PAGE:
Does Privatization Raise Productivity? Evidence from Comprehensive Panel Data on Manufacturing Firms in Hungary, Romania, Russia, and Ukraine

W.E. Upjohn Institute Staff Working Paper No. 04-107

52 Pages Posted: 29 Dec 2004

See all articles by J. David Brown

J. David Brown

US Census Bureau Center for Economic Studies; IZA Institute of Labor Economics

John S. Earle

George Mason University - Schar School of Policy and Government; IZA Institute of Labor Economics

Almos Telegdy

Corvinus University of Budapest; Magyar Nemzeti Bank

Multiple version iconThere are 2 versions of this paper

Date Written: November 2004

Abstract

We analyze the impact of privatization on multifactor productivity (MFP) using long panel data for nearly the universe of initially state-owned manufacturing firms in four economies. Controlling for firm and industry-year fixed effects and employing a wide variety of measurement approaches, we estimate that majority privatization raises MFP about 28 percent in Romania, 22 percent in Hungary, and 3 percent in Ukraine, with some variation across specifications, while in Russia it lowers it about 4 percent. Privatization to foreign rather than domestic investors has a larger impact (about 44 percent) and is much more consistent across countries. The positive effects emerge within a year in Hungary, Romania, and Ukraine and continue to grow thereafter, but are still ambiguous even after 5 years in Russia. Pre-privatization MFP exceeds that of firms remaining state-owned in all countries, implying that cross-sectional estimates overstate privatization effects. The patterns of the estimated effects cast doubt on a number of explanations for "when privatization works."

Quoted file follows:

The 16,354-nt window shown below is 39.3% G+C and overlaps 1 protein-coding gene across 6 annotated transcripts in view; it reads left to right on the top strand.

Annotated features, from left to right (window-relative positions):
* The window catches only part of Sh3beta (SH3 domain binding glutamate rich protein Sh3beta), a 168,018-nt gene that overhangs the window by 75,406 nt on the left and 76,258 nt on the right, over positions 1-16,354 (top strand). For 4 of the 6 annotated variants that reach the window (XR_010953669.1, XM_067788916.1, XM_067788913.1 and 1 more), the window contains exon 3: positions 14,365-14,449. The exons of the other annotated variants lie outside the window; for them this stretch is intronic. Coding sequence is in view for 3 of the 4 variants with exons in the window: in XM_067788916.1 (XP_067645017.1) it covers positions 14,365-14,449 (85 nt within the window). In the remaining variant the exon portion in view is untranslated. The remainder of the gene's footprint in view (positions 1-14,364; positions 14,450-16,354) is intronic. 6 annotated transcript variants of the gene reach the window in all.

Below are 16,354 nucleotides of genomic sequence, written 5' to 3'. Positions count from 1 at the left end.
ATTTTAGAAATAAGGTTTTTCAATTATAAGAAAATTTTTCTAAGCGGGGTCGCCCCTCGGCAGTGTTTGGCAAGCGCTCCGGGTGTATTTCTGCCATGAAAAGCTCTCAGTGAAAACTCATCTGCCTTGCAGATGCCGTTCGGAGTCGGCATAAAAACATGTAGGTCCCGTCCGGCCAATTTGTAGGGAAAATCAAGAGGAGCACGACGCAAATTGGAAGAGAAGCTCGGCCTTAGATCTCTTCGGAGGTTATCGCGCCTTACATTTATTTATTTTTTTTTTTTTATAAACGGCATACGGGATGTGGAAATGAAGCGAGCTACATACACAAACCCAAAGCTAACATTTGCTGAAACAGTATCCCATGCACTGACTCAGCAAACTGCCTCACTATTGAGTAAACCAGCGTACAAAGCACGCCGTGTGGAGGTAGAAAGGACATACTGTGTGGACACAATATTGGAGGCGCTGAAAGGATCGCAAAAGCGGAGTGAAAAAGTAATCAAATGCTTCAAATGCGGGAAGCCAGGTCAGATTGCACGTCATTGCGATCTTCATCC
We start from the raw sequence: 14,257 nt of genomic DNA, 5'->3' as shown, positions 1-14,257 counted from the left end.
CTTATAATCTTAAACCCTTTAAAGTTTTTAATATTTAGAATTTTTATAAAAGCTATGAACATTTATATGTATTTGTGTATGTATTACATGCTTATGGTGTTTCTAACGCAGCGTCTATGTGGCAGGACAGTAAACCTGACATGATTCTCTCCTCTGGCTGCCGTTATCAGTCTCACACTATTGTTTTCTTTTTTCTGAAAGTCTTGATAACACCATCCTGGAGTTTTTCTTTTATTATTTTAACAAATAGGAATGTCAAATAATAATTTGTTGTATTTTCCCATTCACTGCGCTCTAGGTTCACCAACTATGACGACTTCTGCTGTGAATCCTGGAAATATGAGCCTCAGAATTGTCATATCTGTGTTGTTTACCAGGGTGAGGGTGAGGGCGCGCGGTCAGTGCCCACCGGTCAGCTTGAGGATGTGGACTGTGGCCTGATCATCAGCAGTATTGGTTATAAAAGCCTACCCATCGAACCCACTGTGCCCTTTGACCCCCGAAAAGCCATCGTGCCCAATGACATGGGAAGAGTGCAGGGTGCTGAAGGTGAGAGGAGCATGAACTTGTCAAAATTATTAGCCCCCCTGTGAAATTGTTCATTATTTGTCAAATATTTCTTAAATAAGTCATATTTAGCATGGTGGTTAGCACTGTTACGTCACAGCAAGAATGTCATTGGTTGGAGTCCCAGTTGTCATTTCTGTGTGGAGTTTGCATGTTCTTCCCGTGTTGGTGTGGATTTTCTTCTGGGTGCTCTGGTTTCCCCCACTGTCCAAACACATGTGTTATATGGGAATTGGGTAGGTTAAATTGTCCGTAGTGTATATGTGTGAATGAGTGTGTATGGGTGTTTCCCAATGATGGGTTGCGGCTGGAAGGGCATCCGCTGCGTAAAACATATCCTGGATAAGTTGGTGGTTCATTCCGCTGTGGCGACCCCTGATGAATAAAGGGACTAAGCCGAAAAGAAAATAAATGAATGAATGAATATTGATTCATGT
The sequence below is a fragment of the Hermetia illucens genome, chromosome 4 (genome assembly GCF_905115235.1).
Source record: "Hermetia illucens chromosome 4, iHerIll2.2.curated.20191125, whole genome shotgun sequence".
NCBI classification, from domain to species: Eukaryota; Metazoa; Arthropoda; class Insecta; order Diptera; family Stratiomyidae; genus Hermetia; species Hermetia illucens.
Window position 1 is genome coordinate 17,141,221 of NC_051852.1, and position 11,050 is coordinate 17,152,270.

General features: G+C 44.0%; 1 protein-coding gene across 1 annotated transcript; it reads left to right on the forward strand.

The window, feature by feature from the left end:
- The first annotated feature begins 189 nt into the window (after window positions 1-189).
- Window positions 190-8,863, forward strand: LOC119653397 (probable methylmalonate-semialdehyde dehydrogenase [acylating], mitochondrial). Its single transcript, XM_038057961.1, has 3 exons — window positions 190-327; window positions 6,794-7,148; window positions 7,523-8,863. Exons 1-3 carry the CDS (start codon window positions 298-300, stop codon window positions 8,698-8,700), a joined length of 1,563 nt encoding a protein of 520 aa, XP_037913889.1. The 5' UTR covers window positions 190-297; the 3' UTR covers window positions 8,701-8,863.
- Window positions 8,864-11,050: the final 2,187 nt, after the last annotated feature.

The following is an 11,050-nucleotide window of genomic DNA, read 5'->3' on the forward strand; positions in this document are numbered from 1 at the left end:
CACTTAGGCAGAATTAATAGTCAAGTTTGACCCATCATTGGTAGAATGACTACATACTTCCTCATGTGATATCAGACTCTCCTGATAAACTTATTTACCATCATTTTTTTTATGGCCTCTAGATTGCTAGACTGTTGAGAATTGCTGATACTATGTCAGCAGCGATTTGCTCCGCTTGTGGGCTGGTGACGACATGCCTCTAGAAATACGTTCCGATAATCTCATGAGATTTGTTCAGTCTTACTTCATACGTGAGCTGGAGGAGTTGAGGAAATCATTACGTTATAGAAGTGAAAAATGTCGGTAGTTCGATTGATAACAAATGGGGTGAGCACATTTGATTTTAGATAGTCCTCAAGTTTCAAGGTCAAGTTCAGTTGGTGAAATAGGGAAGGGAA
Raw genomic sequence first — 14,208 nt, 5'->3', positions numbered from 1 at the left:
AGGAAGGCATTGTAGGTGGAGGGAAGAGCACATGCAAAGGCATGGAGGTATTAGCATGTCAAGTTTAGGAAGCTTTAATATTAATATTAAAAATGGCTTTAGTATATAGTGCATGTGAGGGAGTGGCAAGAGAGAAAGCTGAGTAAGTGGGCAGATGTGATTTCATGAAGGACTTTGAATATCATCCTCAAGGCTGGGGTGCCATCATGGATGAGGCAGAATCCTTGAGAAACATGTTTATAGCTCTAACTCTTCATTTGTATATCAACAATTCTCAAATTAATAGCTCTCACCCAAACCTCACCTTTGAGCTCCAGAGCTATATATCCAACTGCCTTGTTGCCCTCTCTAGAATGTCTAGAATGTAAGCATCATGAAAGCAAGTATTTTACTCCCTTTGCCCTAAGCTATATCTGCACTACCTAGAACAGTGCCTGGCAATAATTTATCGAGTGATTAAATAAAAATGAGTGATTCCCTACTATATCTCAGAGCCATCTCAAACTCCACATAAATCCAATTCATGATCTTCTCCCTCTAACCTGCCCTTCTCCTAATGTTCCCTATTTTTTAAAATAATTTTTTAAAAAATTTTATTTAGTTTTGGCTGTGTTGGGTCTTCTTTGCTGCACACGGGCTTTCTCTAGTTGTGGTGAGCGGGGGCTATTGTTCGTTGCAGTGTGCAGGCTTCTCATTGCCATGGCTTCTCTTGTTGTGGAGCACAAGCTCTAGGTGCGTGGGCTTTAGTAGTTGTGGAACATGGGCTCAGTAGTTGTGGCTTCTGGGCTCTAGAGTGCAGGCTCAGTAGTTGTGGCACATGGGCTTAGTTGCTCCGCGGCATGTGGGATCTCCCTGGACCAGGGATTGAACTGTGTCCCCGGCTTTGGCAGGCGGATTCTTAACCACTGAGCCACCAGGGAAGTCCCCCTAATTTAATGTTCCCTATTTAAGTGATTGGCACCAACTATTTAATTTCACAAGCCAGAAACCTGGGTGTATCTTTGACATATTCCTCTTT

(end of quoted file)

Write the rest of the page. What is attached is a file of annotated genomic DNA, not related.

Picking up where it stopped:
Keywords: Privatization, productivity, foreign ownership, Hungary, Romania, Russia, Ukraine, transition

JEL Classification: D24, G34, L33, P31

Suggested Citation

Brown, J. David and Earle, John S. and Telegdy, Almos, Does Privatization Raise Productivity? Evidence from Comprehensive Panel Data on Manufacturing Firms in Hungary, Romania, Russia, and Ukraine (November 2004). W.E. Upjohn Institute Staff Working Paper No. 04-107. Available at SSRN: https://ssrn.com/abstract=634081 or http://dx.doi.org/10.2139/ssrn.634081

J. David Brown

US Census Bureau Center for Economic Studies ( email )

4600 Silver Hill Road
Washington, DC 20233
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IZA Institute of Labor Economics

P.O. Box 7240
Bonn, D-53072
Germany

John S. Earle (Contact Author)

George Mason University - Schar School of Policy and Government ( email )

3351 Fairfax Drive
MS 3B1
Arlington, VA 22201
United States
703-993-8023 (Phone)

HOME PAGE: http://earle.gmu.edu

IZA Institute of Labor Economics

P.O. Box 7240
Bonn, D-53072
Germany

Almos Telegdy

Corvinus University of Budapest ( email )

Hungary

Magyar Nemzeti Bank ( email )

Szabadsag ter 8-9
Budapest, H-1850
Hungary

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